Dividing both sides of (3.8) by Open image in new window and taking the lower limit as Open image in new window , we find that Open image in new window which contradicts (3.1). Hence there exists a positive number Open image in new window such that Open image in new window

Now we show that Open image in new window is equicontinuous. Let Open image in new window with Open image in new window Let Open image in new window and Open image in new window then there exists Open image in new window such that for each Open image in new window we have

Obviously the right-hand side of the above inequality tends to zero independently of Open image in new window as Open image in new window Thus, Open image in new window is equicontinuous.

As Open image in new window satisfies the above assumptions, therefore it follows by Ascoli-Arzela theorem that Open image in new window is a compact multivalued map.

Finally, we show that Open image in new window has a closed graph. Let Open image in new window and Open image in new window We will show that Open image in new window By the relation Open image in new window we mean that there exists Open image in new window such that for each Open image in new window

Hence, we conclude that Open image in new window is a compact multivalued map, u.s.c. with convex closed values. Thus, all the assumptions of Lemma 2.6 are satisfied and so by the conclusion of Lemma 2.6, Open image in new window has a fixed point Open image in new window which is a solution of the problem (1.2).

Remark 3.2.

If we take Open image in new window where Open image in new window is a continuous function, then our results correspond to a single-valued problem (a new result).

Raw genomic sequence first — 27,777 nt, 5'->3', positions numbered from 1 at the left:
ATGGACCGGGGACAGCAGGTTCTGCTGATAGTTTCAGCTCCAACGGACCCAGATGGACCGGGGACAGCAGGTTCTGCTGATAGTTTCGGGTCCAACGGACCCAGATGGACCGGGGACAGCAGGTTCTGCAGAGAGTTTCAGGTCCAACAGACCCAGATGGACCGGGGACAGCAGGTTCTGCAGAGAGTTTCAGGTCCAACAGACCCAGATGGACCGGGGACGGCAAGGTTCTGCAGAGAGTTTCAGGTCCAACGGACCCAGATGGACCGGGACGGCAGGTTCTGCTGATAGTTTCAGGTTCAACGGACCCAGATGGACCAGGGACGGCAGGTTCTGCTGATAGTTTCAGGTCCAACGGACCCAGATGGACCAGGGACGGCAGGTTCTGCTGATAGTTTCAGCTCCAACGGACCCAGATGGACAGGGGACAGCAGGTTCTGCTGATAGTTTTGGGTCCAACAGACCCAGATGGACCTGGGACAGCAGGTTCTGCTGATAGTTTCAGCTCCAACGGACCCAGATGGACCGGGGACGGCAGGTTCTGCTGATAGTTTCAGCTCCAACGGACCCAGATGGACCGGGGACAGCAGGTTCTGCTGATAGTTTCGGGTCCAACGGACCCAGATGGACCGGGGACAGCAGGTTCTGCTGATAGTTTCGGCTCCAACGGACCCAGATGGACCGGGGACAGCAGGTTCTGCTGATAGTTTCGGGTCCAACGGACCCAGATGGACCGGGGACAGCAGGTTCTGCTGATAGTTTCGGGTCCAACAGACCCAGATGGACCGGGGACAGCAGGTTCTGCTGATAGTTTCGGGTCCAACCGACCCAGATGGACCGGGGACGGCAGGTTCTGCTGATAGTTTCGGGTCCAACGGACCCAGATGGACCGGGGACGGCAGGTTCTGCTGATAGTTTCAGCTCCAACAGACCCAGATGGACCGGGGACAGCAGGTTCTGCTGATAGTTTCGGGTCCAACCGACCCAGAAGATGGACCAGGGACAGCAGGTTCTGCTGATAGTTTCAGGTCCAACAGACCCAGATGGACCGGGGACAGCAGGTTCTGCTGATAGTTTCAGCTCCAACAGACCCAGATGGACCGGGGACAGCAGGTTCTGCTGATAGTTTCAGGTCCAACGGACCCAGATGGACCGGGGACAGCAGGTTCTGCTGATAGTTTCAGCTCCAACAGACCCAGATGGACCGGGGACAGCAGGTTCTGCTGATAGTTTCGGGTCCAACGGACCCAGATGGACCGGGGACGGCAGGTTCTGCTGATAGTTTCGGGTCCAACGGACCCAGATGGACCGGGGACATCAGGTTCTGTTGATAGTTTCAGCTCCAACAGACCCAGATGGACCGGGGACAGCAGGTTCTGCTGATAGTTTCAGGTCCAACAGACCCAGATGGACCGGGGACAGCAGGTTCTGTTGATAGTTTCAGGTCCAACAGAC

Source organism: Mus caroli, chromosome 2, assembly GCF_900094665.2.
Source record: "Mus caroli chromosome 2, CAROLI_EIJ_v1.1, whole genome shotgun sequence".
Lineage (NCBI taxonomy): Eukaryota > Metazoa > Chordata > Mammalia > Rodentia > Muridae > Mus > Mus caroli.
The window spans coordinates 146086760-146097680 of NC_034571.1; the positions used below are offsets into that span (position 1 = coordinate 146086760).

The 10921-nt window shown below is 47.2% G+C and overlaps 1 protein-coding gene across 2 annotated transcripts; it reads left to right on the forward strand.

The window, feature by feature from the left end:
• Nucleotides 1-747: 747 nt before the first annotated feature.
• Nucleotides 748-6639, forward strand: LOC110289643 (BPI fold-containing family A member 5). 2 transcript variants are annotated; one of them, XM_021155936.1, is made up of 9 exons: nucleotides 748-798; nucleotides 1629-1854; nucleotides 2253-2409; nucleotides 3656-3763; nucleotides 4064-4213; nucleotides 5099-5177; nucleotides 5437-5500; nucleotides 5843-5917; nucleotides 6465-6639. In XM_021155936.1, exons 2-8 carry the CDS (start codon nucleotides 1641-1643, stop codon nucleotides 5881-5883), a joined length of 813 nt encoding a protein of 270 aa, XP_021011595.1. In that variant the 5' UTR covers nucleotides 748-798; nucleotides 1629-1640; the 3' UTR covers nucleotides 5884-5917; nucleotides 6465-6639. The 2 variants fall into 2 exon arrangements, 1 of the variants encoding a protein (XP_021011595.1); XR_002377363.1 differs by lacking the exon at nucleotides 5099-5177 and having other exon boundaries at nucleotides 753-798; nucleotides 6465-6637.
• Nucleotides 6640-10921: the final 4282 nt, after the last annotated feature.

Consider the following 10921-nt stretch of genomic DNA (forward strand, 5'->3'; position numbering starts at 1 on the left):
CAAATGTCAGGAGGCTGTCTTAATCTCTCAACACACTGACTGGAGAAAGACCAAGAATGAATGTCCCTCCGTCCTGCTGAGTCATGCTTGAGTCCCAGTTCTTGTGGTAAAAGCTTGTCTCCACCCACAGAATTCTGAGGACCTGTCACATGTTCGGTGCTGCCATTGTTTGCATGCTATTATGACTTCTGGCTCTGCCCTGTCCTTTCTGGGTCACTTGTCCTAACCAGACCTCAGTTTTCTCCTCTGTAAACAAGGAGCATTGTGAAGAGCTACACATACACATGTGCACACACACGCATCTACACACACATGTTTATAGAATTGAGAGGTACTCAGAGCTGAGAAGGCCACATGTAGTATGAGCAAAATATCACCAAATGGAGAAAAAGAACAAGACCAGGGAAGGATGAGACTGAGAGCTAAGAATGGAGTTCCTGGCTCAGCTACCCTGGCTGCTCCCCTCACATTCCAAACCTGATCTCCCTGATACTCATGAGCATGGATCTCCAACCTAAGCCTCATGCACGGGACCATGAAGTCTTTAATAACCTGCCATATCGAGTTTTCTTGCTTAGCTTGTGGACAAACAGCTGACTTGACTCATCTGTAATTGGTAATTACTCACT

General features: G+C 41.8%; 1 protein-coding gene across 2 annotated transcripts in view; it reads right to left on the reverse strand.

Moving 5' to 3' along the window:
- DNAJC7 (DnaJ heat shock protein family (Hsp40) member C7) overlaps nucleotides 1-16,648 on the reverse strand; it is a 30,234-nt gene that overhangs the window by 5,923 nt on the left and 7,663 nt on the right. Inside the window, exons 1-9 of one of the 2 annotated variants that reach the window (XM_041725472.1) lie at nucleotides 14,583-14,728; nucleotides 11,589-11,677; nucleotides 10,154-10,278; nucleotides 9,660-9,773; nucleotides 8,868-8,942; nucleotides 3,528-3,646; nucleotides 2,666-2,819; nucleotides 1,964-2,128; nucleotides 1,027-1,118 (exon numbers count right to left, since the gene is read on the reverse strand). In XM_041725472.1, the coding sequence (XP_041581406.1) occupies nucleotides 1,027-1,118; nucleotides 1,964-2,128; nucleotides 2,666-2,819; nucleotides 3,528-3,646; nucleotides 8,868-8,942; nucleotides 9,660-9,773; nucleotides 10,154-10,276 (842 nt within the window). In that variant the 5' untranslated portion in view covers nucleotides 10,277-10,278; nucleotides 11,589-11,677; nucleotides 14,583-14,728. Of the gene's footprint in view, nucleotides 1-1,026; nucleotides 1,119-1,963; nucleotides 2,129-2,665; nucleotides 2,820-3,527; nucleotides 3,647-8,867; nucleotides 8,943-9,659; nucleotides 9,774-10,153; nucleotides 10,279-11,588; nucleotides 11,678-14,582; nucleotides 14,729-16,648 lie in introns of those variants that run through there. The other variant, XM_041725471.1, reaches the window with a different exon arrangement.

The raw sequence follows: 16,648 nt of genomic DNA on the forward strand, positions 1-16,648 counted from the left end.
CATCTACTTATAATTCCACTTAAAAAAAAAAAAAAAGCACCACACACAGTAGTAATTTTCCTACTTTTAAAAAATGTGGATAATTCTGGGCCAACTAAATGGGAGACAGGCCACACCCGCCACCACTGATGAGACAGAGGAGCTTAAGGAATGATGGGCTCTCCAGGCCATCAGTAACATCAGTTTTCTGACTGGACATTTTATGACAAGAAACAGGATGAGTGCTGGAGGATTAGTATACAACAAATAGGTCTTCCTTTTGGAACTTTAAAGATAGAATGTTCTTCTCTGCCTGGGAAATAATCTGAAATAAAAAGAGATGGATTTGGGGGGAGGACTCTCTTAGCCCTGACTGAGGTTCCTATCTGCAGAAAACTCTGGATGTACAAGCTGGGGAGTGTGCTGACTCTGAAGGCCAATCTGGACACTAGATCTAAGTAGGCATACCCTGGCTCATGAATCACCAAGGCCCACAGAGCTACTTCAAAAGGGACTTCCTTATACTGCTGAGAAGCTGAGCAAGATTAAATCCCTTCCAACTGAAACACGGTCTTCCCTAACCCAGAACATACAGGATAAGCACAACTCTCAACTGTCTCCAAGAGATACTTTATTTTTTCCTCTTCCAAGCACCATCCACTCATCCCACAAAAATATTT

Applications

As an application of Theorem 3.1, we discuss two cases in relation to the nonlinearity Open image in new window in (1.2), namely, Open image in new window has (a) sublinear growth in its second variable (b) linear growth in its second variable (state variable). In case of sublinear growth, there exist functions Open image in new window such that Open image in new window for each Open image in new window In this case, Open image in new window For the linear growth, the nonlinearity Open image in new window satisfies the relation Open image in new window for each Open image in new window In this case Open image in new window and the condition (3.1) modifies to Open image in new window In both the cases, the antiperiodic problem (1.2) has at least one solution on Open image in new window

- (a)
We consider Open image in new window and Open image in new window in (1.2). Here, Open image in new window Clearly Open image in new window satisfies the assumptions of Theorem 3.1 with Open image in new window (condition (3.1). Thus, by the conclusion of Theorem 3.1, the antiperiodic problem (1.2) has at least one solution on Open image in new window

- (b)
As a second example, let Open image in new window be such that Open image in new window and Open image in new window in (1.2). In this case, (3.1) takes the form Open image in new window As all the assumptions of Theorem 3.1 are satisfied, the antiperiodic problem (1.2) has at least one solution on Open image in new window

## Notes

### Acknowledgments

The authors are grateful to the referees for their valuable suggestions that led to the improvement of the original manuscript. The research of V. Otero-Espinar has been partially supported by Ministerio de Educacion y Ciencia and FEDER, Project MTM2007-61724, and by Xunta de Galicia and FEDER, Project PGIDIT06PXIB207023PR.